Evaluating the performance of autonomous vehicle planning algorithms necessitates simulating long-tail traffic scenarios. Traditional methods for generating safety-critical scenarios often fall short in realism and controllability. Furthermore, these techniques generally neglect the dynamics of agent interactions. To mitigate these limitations, we introduce a novel closed-loop simulation framework rooted in guided diffusion models. Our approach yields two distinct advantages: 1) the generation of realistic long-tail scenarios that closely emulate real-world conditions, and 2) enhanced controllability, enabling more comprehensive and interactive evaluations. We achieve this through novel guidance objectives that enhance road progress while lowering collision and off-road rates. We develop a novel approach to simulate safety-critical scenarios through an adversarial term in the denoising process, which allows the adversarial agent to challenge a planner with plausible maneuvers, while all agents in the scene exhibit reactive and realistic behaviors. We validate our framework empirically using the NuScenes dataset, demonstrating improvements in both realism and controllability. These findings affirm that guided diffusion models provide a robust and versatile foundation for safety-critical, interactive traffic simulation, extending their utility across the broader landscape of autonomous driving. For additional resources and demonstrations, visit our project page at https://safe-sim.github.io/

LLM-ASSIST: Enhancing Closed-Loop Planning with Language-Based Reasoning

Although planning is a crucial component of the autonomous driving stack, researchers have yet to develop robust planning algorithms that are capable of safely handling the diverse range of possible driving scenarios. Learning-based planners suffer from overfitting and poor long-tail performance. On the other hand, rule-based planners generalize well, but might fail to handle scenarios that require complex driving maneuvers. To address these limitations, we investigate the possibility of leveraging the common-sense reasoning capabilities of Large Language Models (LLMs) such as GPT4 and Llama2 to generate plans for self-driving vehicles. In particular, we develop a novel hybrid planner that leverages a conventional rule-based planner in conjunction with an LLM-based planner. Guided by commonsense reasoning abilities of LLMs, our approach navigates complex scenarios which existing planners struggle with, produces well-reasoned outputs while also remaining grounded through working alongside the rule-based approach. Through extensive evaluation on the nuPlan benchmark, we achieve state-of-the-art performance, outperforming all existing pure learning- and rule-based methods across most metrics. Our code will be available at https://llmassist.github.io/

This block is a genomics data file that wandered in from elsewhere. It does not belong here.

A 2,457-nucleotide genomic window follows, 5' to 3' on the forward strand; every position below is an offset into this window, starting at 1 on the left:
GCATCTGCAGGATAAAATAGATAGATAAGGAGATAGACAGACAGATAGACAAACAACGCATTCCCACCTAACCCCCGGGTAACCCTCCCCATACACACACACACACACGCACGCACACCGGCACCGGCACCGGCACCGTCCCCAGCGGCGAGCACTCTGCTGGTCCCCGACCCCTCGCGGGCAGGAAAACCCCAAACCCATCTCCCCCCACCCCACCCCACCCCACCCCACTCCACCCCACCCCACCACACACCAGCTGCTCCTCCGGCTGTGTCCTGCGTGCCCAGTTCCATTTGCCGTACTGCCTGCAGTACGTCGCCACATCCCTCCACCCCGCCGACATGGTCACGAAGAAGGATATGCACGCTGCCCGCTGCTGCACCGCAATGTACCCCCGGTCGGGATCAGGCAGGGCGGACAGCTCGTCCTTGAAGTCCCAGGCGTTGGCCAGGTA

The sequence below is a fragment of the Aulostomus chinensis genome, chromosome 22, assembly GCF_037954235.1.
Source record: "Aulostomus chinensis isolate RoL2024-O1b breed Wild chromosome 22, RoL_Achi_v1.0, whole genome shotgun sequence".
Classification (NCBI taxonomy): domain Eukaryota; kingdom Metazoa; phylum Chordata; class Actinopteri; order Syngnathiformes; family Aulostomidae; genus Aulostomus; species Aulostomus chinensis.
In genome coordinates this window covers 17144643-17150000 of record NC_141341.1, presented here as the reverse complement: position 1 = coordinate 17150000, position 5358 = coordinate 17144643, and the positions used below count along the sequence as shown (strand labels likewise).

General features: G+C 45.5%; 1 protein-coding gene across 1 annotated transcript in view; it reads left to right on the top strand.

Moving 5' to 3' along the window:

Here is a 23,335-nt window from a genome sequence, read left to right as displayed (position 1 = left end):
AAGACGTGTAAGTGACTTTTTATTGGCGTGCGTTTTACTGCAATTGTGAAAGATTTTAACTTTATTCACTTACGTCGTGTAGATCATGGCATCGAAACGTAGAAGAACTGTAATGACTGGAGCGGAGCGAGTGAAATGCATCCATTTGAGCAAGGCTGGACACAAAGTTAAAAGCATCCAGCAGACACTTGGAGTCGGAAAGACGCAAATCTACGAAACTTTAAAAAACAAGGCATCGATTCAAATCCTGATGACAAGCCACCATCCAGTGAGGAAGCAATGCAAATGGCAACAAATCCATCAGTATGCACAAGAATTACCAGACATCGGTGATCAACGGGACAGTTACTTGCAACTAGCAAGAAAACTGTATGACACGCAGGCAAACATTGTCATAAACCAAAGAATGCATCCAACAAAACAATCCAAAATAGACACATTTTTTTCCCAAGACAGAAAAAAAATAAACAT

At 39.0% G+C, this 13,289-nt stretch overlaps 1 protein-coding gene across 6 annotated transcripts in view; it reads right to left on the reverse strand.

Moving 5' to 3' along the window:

Divide-and-Conquer for Lane-Aware Diverse Trajectory Prediction

Trajectory prediction is a safety-critical tool for autonomous vehicles to plan and execute actions. Our work addresses two key challenges in trajectory prediction, learning multimodal outputs, and better predictions by imposing constraints using driving knowledge. Recent methods have achieved strong performances using Multi-Choice Learning objectives like winner-takes-all (WTA) or best-of-many. But the impact of those methods in learning diverse hypotheses is under-studied as such objectives highly depend on their initialization for diversity. As our first contribution, we propose a novel Divide-And-Conquer (DAC) approach that acts as a better initialization technique to WTA objective, resulting in diverse outputs without any spurious modes. Our second contribution is a novel trajectory prediction framework called ALAN that uses existing lane centerlines as anchors to provide trajectories constrained to the input lanes. Our framework provides multi-agent trajectory outputs in a forward pass by capturing interactions through hypercolumn descriptors and incorporating scene information in the form of rasterized images and per-agent lane anchors. Experiments on synthetic and real data show that the proposed DAC captures the data distribution better compare to other WTA family of objectives. Further, we show that our ALAN approach provides on par or better performance with SOTA methods evaluated on Nuscenes urban driving benchmark.